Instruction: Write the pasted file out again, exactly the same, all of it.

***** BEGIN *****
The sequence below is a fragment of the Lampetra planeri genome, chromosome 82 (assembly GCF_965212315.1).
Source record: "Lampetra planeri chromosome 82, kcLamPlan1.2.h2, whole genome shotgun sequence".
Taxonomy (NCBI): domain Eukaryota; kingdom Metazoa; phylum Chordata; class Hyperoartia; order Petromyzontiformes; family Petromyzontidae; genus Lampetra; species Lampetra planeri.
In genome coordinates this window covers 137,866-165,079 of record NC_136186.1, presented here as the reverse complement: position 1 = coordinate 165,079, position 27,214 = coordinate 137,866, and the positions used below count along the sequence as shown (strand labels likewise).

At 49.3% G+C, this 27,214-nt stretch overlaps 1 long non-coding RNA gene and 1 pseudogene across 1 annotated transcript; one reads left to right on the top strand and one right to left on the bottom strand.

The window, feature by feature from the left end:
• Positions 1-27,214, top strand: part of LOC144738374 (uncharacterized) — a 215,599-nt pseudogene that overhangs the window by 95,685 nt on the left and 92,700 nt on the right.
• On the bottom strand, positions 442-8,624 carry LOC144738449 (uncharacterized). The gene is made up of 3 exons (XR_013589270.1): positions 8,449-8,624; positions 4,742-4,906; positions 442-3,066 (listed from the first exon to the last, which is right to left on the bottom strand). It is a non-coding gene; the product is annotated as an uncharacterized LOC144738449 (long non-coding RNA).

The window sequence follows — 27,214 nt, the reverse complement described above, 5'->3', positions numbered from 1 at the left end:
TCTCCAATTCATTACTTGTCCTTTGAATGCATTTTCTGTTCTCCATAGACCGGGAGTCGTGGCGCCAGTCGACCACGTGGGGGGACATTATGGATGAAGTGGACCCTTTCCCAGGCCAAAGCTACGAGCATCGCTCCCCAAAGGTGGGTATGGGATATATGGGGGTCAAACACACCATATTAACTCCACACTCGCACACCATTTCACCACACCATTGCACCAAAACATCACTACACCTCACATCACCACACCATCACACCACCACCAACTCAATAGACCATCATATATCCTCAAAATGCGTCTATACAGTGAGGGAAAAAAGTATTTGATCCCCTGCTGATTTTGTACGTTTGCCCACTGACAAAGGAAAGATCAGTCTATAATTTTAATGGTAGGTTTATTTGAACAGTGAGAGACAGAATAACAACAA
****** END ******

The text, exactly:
The sequence below is a fragment of the Lampetra planeri genome, chromosome 82 (assembly GCF_965212315.1).
Source record: "Lampetra planeri chromosome 82, kcLamPlan1.2.h2, whole genome shotgun sequence".
Taxonomy (NCBI): domain Eukaryota; kingdom Metazoa; phylum Chordata; class Hyperoartia; order Petromyzontiformes; family Petromyzontidae; genus Lampetra; species Lampetra planeri.
In genome coordinates this window covers 137,866-165,079 of record NC_136186.1, presented here as the reverse complement: position 1 = coordinate 165,079, position 27,214 = coordinate 137,866, and the positions used below count along the sequence as shown (strand labels likewise).

At 49.3% G+C, this 27,214-nt stretch overlaps 1 long non-coding RNA gene and 1 pseudogene across 1 annotated transcript; one reads left to right on the top strand and one right to left on the bottom strand.

The window, feature by feature from the left end:
• Positions 1-27,214, top strand: part of LOC144738374 (uncharacterized) — a 215,599-nt pseudogene that overhangs the window by 95,685 nt on the left and 92,700 nt on the right.
• On the bottom strand, positions 442-8,624 carry LOC144738449 (uncharacterized). The gene is made up of 3 exons (XR_013589270.1): positions 8,449-8,624; positions 4,742-4,906; positions 442-3,066 (listed from the first exon to the last, which is right to left on the bottom strand). It is a non-coding gene; the product is annotated as an uncharacterized LOC144738449 (long non-coding RNA).

The window sequence follows — 27,214 nt, the reverse complement described above, 5'->3', positions numbered from 1 at the left end:
TCTCCAATTCATTACTTGTCCTTTGAATGCATTTTCTGTTCTCCATAGACCGGGAGTCGTGGCGCCAGTCGACCACGTGGGGGGACATTATGGATGAAGTGGACCCTTTCCCAGGCCAAAGCTACGAGCATCGCTCCCCAAAGGTGGGTATGGGATATATGGGGGTCAAACACACCATATTAACTCCACACTCGCACACCATTTCACCACACCATTGCACCAAAACATCACTACACCTCACATCACCACACCATCACACCACCACCAACTCAATAGACCATCATATATCCTCAAAATGCGTCTATACAGTGAGGGAAAAAAGTATTTGATCCCCTGCTGATTTTGTACGTTTGCCCACTGACAAAGGAAAGATCAGTCTATAATTTTAATGGTAGGTTTATTTGAACAGTGAGAGACAGAATAACAACAA